As someone already pointed out we blew when we chose to make more money by not doing our own work and ‘supervising’ two or three CRNA’s instead. Now they want to go it alone and compete with us. We helped create this ‘monster’ and now we’re upset that it wants its freedom. However, if we act quickly and uniformly we can at least improve our situation, and future, by involving the person who ultimately has the most to say – the patient.

    The message is simple: Who do you want taking care of you – a doctor or a nurse???
     
  15. urgewrx

    urgewrx 2+ Year Member

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    Mar 16, 2007

    How can they fight with no money? Don't make excuses. Don't be a stingy bastard. Contribute!!
     
  16. Mman

    Mman Senior Member 10+ Year Member

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    Well, I could do a cardiac cath or repair an inguinal hernia, but I'm not qualified to do it independently.

    Just because somebody physically can do something, does not mean they should be given the medical or legal authority to do so in an unsupervised setting. If somebody wants to practice medicine, there are lots of medical schools out there accepting applications.
     
  17. BDylan

    BDylan Member 10+ Year Member

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    Jan 27, 2006
    Along the same lines, what about all those "Kold case clinical files" that are stickied at the top of this forum? I doubt CRNAs have the intellectual or procedural goods to handle most of that.

    And if they can, why does it take so damn long to train an MD?
     
  18. SexPanther

    SexPanther This could be a problem 10+ Year Member

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    Why not have someone who is reasonably well-spoken (eg EtherMD) put our concerns into a well written letter to the ASA? Perhaps we could put together signatures/names of those who agree before we send it off. Let them know that if they address these issues, they will get our money.
     
  19. Stimulate

    Stimulate 2+ Year Member

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    Nov 9, 2006
    Anesthesiologists are facing a tough battle here because we cannot go out and publish studies casting doubt on CRNAS due to the fact that many many anesthesiologists would be shooting their own practices and institutions in the foot. Think about it....many of the biggest research medical centers are heavily reliant upon CRNAs. So if they fund a study and actually show that CRNAs do not provide quality care, what would they be saying about their own practices? It totally sucks but that is the reality we are in. I think that Emory tried to publish a study showing that CRNAs didn't have as good an outcome in off-pump cabgs, and big-name anesthesiologists wrote letters to the editor against the study (defending the CRNAs). So even if you do try to publish a study you will face this kind of response from "leaders in the field".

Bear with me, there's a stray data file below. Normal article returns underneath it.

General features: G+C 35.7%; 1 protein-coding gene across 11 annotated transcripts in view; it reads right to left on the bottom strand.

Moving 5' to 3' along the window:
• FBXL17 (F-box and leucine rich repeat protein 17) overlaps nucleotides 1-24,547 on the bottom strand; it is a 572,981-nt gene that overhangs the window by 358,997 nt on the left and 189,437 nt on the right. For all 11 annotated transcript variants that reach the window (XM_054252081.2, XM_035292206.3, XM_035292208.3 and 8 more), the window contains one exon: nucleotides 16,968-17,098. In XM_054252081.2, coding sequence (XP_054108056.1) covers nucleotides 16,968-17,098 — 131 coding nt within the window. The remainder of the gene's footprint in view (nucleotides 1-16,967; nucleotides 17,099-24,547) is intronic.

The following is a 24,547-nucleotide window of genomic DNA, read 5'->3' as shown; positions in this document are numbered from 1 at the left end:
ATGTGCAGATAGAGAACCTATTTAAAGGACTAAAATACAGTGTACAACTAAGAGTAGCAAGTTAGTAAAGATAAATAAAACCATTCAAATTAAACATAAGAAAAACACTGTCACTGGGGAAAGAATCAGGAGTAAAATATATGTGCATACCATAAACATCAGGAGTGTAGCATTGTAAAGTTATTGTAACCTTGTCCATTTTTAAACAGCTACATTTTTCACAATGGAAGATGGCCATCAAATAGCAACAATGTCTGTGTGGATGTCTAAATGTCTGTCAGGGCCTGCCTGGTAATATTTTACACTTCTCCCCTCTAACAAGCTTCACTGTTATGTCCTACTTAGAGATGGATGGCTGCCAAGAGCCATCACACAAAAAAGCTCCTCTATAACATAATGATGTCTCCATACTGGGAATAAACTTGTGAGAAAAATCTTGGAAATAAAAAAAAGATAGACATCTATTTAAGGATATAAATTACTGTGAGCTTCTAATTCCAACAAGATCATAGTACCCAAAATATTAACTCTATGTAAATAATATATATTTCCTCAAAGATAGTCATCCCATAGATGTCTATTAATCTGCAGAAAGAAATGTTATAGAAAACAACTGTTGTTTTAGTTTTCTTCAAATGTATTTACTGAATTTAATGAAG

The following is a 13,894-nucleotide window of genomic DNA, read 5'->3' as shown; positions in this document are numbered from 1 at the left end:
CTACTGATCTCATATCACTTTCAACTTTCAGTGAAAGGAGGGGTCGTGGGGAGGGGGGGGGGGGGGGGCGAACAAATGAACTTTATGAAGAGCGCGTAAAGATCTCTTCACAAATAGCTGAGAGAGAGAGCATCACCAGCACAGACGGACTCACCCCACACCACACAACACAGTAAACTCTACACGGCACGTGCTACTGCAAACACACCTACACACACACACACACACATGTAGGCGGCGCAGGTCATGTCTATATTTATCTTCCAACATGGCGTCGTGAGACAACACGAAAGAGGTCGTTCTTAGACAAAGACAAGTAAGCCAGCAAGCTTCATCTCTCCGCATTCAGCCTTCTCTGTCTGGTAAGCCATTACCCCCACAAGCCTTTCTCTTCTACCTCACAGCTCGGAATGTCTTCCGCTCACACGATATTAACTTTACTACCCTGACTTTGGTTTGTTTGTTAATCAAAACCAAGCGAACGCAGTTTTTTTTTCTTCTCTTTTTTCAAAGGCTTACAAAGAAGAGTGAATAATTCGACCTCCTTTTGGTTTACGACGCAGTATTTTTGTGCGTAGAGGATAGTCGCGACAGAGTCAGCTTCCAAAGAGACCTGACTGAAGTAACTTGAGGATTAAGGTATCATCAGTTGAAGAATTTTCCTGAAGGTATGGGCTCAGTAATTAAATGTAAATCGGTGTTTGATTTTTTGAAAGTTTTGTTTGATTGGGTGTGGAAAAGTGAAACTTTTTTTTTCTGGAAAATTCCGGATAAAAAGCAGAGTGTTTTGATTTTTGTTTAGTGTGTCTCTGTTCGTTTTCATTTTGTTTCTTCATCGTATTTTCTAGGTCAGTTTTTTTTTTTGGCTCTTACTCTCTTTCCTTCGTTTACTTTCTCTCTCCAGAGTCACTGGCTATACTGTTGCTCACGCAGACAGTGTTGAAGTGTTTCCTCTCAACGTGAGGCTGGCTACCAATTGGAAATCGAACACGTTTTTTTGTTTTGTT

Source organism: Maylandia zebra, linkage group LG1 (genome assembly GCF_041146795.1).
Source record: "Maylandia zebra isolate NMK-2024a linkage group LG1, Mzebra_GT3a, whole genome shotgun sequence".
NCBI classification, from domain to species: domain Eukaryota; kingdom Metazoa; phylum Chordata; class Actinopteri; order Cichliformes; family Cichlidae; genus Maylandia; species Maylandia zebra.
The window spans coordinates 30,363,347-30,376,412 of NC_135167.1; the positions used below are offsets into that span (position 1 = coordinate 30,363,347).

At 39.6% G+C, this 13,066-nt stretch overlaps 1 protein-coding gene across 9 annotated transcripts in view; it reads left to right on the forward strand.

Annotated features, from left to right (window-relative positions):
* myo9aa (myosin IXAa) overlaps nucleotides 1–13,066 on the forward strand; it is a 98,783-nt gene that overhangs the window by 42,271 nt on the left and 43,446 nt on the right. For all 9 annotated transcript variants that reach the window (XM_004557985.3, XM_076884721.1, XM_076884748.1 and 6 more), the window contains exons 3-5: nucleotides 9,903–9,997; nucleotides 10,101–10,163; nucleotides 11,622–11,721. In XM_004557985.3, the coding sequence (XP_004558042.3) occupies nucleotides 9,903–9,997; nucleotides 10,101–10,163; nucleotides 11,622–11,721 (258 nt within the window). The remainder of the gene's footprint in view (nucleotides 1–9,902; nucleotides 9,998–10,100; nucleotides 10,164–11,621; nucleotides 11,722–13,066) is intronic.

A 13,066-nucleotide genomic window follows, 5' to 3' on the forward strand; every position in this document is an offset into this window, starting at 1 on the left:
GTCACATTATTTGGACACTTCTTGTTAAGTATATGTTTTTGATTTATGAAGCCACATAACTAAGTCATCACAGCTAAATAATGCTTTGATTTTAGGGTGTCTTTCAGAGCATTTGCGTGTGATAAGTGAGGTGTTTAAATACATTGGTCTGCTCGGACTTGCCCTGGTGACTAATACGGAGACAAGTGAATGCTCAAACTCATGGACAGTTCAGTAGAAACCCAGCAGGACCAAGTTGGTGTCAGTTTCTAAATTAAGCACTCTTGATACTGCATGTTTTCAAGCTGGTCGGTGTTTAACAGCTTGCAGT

Regarding the Doctor of Nursing programs. Will these DNPs be able to call themselves "doctor x" in front of patients? Well, sadly this is up to each state's specific medical practice act. Yep, that's right, this is a battle that is going to require specific amendments to each state's medical practice act. The American Medical Association has this objective in their sights and is already working on this issue on a state-by-state basis. However, my guess is that it will be a long process and require lots of cash.

    Anesthesiology is still going to be good for another 10 or 15 years at least, however, my prediction is that when the CRNAs get independent practice rights in each state (or physician supervision as opposed to anesthesiologist supervision) the reimbursement for anesthesia services is going to be sharply cut by payors. Once you remove the physician care-team model from anesthesia, we are going to be talking about anesthesia as a nursing service and it will be reimbursed as such.

    The CRNA lobby thinks they are doing themselves a favor by winning these rights but the fact is that they are their own worse enemy. They should be embracing the anesthesia care-team model because anesthesiologist involvement is the ONLY thing keeping the bottom from falling out of payment for anesthesia services (am I the only one noticing that Medicare already only pays about $60/ hour for anethesia care?). Further, having the surgeon/dentist/podiatrist as the supervising physician will NOT suffice as physician involvment...and even if it did, the payors will "bundle" that supervision service into the surgeon's fee just like they did with IV PCA pumps.

    The Doctor of Nursing degree will not justify physician-level reimbursement for anesthesia services. The CRNAs have an easier battle than anesthesiologists because their argument is EXACTLY what the payors want to hear. The payors want to reduce their expenditures and little short of a smoking gun is going to stop them. Who wins in the end? The payors. What can we do? Contribute, contribute, contribute... And strongly consider adding a fellowship in an area where you will be harder to replace by mid-levels.

    So does this mean that anesthesiology is a bad field to pursue if you are a medical student? I don't think so. Many of these issues are not unique to anesthesiology. What worries me most is the potential that the best and brightest may no longer pursue medicine because of the huge over-regulation and declining payment system (payment cut of 10% next year by Medicare on the horizon).

    Anyway, most importantly you want to find a field you enjoy and anesthesiology can be very enjoyable. How does that saying go... if you do what you love, you'll never a work a day in your life? Something like that. :)
     
  20. urgewrx

    urgewrx 2+ Year Member